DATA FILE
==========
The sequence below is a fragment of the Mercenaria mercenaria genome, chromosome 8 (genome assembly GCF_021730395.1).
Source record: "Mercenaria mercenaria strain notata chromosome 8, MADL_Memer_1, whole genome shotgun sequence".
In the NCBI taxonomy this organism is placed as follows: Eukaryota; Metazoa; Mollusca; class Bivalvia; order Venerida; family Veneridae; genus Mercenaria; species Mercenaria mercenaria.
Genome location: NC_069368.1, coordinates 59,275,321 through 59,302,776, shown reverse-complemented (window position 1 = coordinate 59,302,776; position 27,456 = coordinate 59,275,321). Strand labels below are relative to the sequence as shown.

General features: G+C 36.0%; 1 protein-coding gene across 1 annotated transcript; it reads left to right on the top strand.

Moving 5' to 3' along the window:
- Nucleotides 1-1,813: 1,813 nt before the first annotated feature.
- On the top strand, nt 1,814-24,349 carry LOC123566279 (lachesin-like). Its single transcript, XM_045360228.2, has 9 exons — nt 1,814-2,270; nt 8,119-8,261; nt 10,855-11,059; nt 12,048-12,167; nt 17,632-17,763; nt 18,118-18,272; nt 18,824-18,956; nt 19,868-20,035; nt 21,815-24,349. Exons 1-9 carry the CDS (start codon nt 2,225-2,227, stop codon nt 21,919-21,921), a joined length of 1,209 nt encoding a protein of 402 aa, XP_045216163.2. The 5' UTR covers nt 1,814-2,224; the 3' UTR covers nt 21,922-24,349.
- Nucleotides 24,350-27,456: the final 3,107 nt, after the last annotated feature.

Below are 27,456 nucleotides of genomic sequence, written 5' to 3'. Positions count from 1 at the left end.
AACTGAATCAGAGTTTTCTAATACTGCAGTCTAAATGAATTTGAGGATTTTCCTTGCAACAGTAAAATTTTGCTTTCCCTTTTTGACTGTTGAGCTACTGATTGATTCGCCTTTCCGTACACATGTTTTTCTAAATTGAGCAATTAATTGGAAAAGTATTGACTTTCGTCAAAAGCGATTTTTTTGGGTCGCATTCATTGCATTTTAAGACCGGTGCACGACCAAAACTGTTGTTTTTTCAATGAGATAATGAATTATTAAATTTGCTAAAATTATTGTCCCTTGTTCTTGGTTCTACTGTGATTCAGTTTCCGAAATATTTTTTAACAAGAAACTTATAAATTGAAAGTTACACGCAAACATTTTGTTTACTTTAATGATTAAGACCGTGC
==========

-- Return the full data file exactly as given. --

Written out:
The sequence below is a fragment of the Mercenaria mercenaria genome, chromosome 8 (genome assembly GCF_021730395.1).
Source record: "Mercenaria mercenaria strain notata chromosome 8, MADL_Memer_1, whole genome shotgun sequence".
In the NCBI taxonomy this organism is placed as follows: Eukaryota; Metazoa; Mollusca; class Bivalvia; order Venerida; family Veneridae; genus Mercenaria; species Mercenaria mercenaria.
Genome location: NC_069368.1, coordinates 59,275,321 through 59,302,776, shown reverse-complemented (window position 1 = coordinate 59,302,776; position 27,456 = coordinate 59,275,321). Strand labels below are relative to the sequence as shown.

General features: G+C 36.0%; 1 protein-coding gene across 1 annotated transcript; it reads left to right on the top strand.

Moving 5' to 3' along the window:
- Nucleotides 1-1,813: 1,813 nt before the first annotated feature.
- On the top strand, nt 1,814-24,349 carry LOC123566279 (lachesin-like). Its single transcript, XM_045360228.2, has 9 exons — nt 1,814-2,270; nt 8,119-8,261; nt 10,855-11,059; nt 12,048-12,167; nt 17,632-17,763; nt 18,118-18,272; nt 18,824-18,956; nt 19,868-20,035; nt 21,815-24,349. Exons 1-9 carry the CDS (start codon nt 2,225-2,227, stop codon nt 21,919-21,921), a joined length of 1,209 nt encoding a protein of 402 aa, XP_045216163.2. The 5' UTR covers nt 1,814-2,224; the 3' UTR covers nt 21,922-24,349.
- Nucleotides 24,350-27,456: the final 3,107 nt, after the last annotated feature.

Below are 27,456 nucleotides of genomic sequence, written 5' to 3'. Positions count from 1 at the left end.
AACTGAATCAGAGTTTTCTAATACTGCAGTCTAAATGAATTTGAGGATTTTCCTTGCAACAGTAAAATTTTGCTTTCCCTTTTTGACTGTTGAGCTACTGATTGATTCGCCTTTCCGTACACATGTTTTTCTAAATTGAGCAATTAATTGGAAAAGTATTGACTTTCGTCAAAAGCGATTTTTTTGGGTCGCATTCATTGCATTTTAAGACCGGTGCACGACCAAAACTGTTGTTTTTTCAATGAGATAATGAATTATTAAATTTGCTAAAATTATTGTCCCTTGTTCTTGGTTCTACTGTGATTCAGTTTCCGAAATATTTTTTAACAAGAAACTTATAAATTGAAAGTTACACGCAAACATTTTGTTTACTTTAATGATTAAGACCGTGC